2. On the Ground News from Palestine
3. Developments in Durban
4. Frequently Asked Questions
This is the first daily bulletin from the Media Team of Palestinian non-governmental organizations attending the World Conference Against Racism, Racial Discrimination, Xenophobia and Other Forms of Intolerance to beheld in Durban, South Africa, this month. This bulletin offers news from Palestine, developments in Durban and briefings and updates on the World Conference Against Racism, the Youth Summit, the NGO Forum and the Governmental Conference. In the weeks preceding the WCAR it will be sent daily from Palestine; as of August 27 it will be sent from Durban.
The Palestinian NGOs WCAR Media Team consists of delegates from variousPalestinian NGOs in Israel and the Occupied Palestinian Territories.
This bulletin will appear in English, Arabic, French and Spanish and is disseminated to various organizations, institutions, delegates and the international media.
2. On the Ground News from Palestine
Last week the news was dominated by Israel's 9 August seizure of the Orient House and several other Palestinian institutions in occupied East Jerusalem, an action claimed by the Israeli government to have been "in response" to the Sbarro bombing in West Jerusalem last week. This explanation, however, ignores the broader context of Israel's occupation of East Jerusalem which, since 1967, has sought to establish, maintain and expand exclusive Israeli control over the city as a whole. This goal necessarily results in the systematic implementation of racist policies designed to dominate and discriminate against Palestinian residents of Jerusalem.
The closure of the Palestinian institutions and confiscation of Palestinian public and private property is only one example of these policies. Since 1967, one third of the area occupied in 1967 has been expropriated for "public interest". Most of the confiscated Palestinian land has been used to build Jewish settlements and bypass roads. Fifteen settlements have been established in occupied East Jerusalem since 1967. Several measures are used to promote these settlements amongst the Israeli Jewish population, including loan subsidies and exemption from municipality taxes for five years.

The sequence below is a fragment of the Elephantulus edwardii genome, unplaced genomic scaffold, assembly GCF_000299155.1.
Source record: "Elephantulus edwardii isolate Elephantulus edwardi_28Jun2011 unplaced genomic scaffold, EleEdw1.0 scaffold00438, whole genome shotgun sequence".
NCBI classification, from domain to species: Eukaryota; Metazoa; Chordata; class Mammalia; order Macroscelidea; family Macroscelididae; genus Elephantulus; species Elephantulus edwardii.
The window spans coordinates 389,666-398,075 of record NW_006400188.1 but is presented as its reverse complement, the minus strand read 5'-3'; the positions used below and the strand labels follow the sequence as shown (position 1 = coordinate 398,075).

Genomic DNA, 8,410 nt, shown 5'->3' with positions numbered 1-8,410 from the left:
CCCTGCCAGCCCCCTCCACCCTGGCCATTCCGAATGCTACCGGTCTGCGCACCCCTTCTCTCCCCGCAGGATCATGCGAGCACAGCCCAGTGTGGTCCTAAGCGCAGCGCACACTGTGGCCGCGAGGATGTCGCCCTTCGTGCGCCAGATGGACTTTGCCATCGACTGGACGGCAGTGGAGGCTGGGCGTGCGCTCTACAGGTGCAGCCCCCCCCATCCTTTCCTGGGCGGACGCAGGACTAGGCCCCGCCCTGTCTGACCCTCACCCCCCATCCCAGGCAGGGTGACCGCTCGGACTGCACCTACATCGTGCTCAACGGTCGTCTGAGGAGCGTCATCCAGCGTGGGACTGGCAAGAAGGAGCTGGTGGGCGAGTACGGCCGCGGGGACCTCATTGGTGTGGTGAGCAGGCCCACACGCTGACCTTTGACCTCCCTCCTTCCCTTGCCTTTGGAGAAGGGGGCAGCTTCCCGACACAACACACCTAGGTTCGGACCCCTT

These settlements are not accessible to Palestinians, as most are administered by quasi-governmental Jewish organizations (such as the World Zionist Organization and the Jewish Agency) for the exclusive use of the Jewish population.
In contrast to the rapid growth and expansion of illegal settlements, the building and expansion of Palestinian neighborhoods has been restricted in all possible ways. One means of restricting the growth of Palestinian residential areas is to designate swathes of land as "Green Area", which means that land is allocated for environmental or recreational purposes only. At least 40 percent of occupied East Jerusalem has now been designated "Green Area".
Palestinians, meanwhile, are confined to the land they already live on. Moreover, it is almost impossible to obtain a building permit in Palestinian neighborhoods. Between 1990 and 1997, 93% of the homes build in Jerusalem (18,443 units) were built in Jewish neighborhoods. Only 1,484 units (7%) were built in Palestinian neighborhoods. One consequence of this discrepancy is that the Palestinian population faces an enormous housing shortage - and is therefore forced to build "illegally" on a large-scale. Measures taken by the Israeli government and the West Jerusalem municipality to combat so-called "illegal building" include imposing high fines and demolishing part of, or entire, homes such as the case in Shu'fat refugee camp last month. These measures target only Palestinian areas.
There have also been concerted efforts over the past five decades to 'cleanse' Jerusalem of its Palestinian residents. This racist ambition is now most obviously pursued through the confiscation of the Jerusalem ID cards of Palestinian Jerusalemites, the Israeli refusal to register children in the population registry, and the Israeli refusal to permit Palestinian family reunification. These examples form part of the 'Center of Life' policy, implemented in 1995 by the Israeli Interior Ministry, which is exclusively aimed at the Palestinian population and demands vast administrative evidence of residency in the city for seven continuous years. Because of this policy, 3,212 Palestinians were stripped of their Jerusalem identity cards and residency rights, including all social insurance, education and other social benefits.
Furthermore, there is a wide gap between the eastern and western part of the city in terms of municipality services, facilities and infrastructure development. These differences are immediately noticeable: a visitor need only look at the facilities and services available to determine in which part s/he is standing. Less than 10% of the total municipality budget is allocated to Palestinian neighborhoods although they comprise 32% of the total population of Jerusalem. In spite of this discrepancy in spending, and in spite of the large difference in average income, municipality taxes are equal for Palestinians and Jews. Many Palestinians are not able to afford the taxes and have therefore been subjected to punitive measures varying from fines to seizure of property and imprisonment.